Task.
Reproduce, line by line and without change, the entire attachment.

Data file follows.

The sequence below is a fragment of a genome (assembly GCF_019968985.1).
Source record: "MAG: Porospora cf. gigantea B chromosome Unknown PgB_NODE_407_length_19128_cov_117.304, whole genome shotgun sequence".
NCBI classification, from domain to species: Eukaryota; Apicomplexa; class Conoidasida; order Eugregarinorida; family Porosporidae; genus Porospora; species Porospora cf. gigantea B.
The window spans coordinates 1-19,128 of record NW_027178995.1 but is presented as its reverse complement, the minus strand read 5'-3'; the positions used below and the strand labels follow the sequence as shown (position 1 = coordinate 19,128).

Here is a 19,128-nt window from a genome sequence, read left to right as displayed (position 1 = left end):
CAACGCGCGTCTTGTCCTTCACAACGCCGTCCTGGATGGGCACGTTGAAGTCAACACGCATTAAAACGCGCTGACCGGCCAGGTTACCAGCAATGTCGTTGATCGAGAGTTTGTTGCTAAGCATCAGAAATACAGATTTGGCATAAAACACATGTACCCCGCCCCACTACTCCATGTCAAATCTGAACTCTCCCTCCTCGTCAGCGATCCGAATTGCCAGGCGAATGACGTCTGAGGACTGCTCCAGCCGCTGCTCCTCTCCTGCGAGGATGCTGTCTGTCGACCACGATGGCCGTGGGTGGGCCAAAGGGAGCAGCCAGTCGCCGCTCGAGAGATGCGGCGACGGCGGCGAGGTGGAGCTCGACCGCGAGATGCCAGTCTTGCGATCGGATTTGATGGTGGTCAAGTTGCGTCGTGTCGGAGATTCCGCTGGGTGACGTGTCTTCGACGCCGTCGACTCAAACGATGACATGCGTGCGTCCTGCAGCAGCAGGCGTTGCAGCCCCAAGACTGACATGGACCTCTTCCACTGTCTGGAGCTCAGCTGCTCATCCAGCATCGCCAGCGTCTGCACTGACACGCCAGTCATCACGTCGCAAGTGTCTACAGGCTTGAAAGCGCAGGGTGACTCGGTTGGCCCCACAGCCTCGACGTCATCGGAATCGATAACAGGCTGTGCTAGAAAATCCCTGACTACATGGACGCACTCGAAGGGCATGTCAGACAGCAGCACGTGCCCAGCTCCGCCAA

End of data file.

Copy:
The sequence below is a fragment of a genome (assembly GCF_019968985.1).
Source record: "MAG: Porospora cf. gigantea B chromosome Unknown PgB_NODE_407_length_19128_cov_117.304, whole genome shotgun sequence".
NCBI classification, from domain to species: Eukaryota; Apicomplexa; class Conoidasida; order Eugregarinorida; family Porosporidae; genus Porospora; species Porospora cf. gigantea B.
The window spans coordinates 1-19,128 of record NW_027178995.1 but is presented as its reverse complement, the minus strand read 5'-3'; the positions used below and the strand labels follow the sequence as shown (position 1 = coordinate 19,128).

Here is a 19,128-nt window from a genome sequence, read left to right as displayed (position 1 = left end):
CAACGCGCGTCTTGTCCTTCACAACGCCGTCCTGGATGGGCACGTTGAAGTCAACACGCATTAAAACGCGCTGACCGGCCAGGTTACCAGCAATGTCGTTGATCGAGAGTTTGTTGCTAAGCATCAGAAATACAGATTTGGCATAAAACACATGTACCCCGCCCCACTACTCCATGTCAAATCTGAACTCTCCCTCCTCGTCAGCGATCCGAATTGCCAGGCGAATGACGTCTGAGGACTGCTCCAGCCGCTGCTCCTCTCCTGCGAGGATGCTGTCTGTCGACCACGATGGCCGTGGGTGGGCCAAAGGGAGCAGCCAGTCGCCGCTCGAGAGATGCGGCGACGGCGGCGAGGTGGAGCTCGACCGCGAGATGCCAGTCTTGCGATCGGATTTGATGGTGGTCAAGTTGCGTCGTGTCGGAGATTCCGCTGGGTGACGTGTCTTCGACGCCGTCGACTCAAACGATGACATGCGTGCGTCCTGCAGCAGCAGGCGTTGCAGCCCCAAGACTGACATGGACCTCTTCCACTGTCTGGAGCTCAGCTGCTCATCCAGCATCGCCAGCGTCTGCACTGACACGCCAGTCATCACGTCGCAAGTGTCTACAGGCTTGAAAGCGCAGGGTGACTCGGTTGGCCCCACAGCCTCGACGTCATCGGAATCGATAACAGGCTGTGCTAGAAAATCCCTGACTACATGGACGCACTCGAAGGGCATGTCAGACAGCAGCACGTGCCCAGCTCCGCCAA